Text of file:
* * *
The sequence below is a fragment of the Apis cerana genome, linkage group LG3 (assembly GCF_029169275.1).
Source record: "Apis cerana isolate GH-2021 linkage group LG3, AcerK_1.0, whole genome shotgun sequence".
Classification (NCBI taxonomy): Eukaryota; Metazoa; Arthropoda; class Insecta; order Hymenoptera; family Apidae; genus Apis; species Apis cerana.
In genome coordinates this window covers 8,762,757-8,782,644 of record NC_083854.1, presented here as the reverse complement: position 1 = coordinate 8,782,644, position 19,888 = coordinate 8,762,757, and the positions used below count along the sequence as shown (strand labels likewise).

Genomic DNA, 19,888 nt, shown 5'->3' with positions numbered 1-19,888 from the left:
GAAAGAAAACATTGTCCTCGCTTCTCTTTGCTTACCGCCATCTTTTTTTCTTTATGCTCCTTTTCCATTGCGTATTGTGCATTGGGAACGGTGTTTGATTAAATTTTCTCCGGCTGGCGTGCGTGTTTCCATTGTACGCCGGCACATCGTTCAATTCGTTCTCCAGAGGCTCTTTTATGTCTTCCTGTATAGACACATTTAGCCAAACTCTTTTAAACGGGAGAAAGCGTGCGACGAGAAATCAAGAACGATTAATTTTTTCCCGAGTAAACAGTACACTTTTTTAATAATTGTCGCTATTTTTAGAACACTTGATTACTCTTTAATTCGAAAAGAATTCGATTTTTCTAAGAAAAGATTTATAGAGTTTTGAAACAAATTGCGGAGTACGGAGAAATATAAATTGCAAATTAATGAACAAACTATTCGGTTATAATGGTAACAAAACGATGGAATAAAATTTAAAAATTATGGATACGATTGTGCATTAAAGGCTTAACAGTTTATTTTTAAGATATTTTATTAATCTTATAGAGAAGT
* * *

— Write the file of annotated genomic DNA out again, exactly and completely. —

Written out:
The sequence below is a fragment of the Apis cerana genome, linkage group LG3 (assembly GCF_029169275.1).
Source record: "Apis cerana isolate GH-2021 linkage group LG3, AcerK_1.0, whole genome shotgun sequence".
Classification (NCBI taxonomy): Eukaryota; Metazoa; Arthropoda; class Insecta; order Hymenoptera; family Apidae; genus Apis; species Apis cerana.
In genome coordinates this window covers 8,762,757-8,782,644 of record NC_083854.1, presented here as the reverse complement: position 1 = coordinate 8,782,644, position 19,888 = coordinate 8,762,757, and the positions used below count along the sequence as shown (strand labels likewise).

Genomic DNA, 19,888 nt, shown 5'->3' with positions numbered 1-19,888 from the left:
GAAAGAAAACATTGTCCTCGCTTCTCTTTGCTTACCGCCATCTTTTTTTCTTTATGCTCCTTTTCCATTGCGTATTGTGCATTGGGAACGGTGTTTGATTAAATTTTCTCCGGCTGGCGTGCGTGTTTCCATTGTACGCCGGCACATCGTTCAATTCGTTCTCCAGAGGCTCTTTTATGTCTTCCTGTATAGACACATTTAGCCAAACTCTTTTAAACGGGAGAAAGCGTGCGACGAGAAATCAAGAACGATTAATTTTTTCCCGAGTAAACAGTACACTTTTTTAATAATTGTCGCTATTTTTAGAACACTTGATTACTCTTTAATTCGAAAAGAATTCGATTTTTCTAAGAAAAGATTTATAGAGTTTTGAAACAAATTGCGGAGTACGGAGAAATATAAATTGCAAATTAATGAACAAACTATTCGGTTATAATGGTAACAAAACGATGGAATAAAATTTAAAAATTATGGATACGATTGTGCATTAAAGGCTTAACAGTTTATTTTTAAGATATTTTATTAATCTTATAGAGAAGT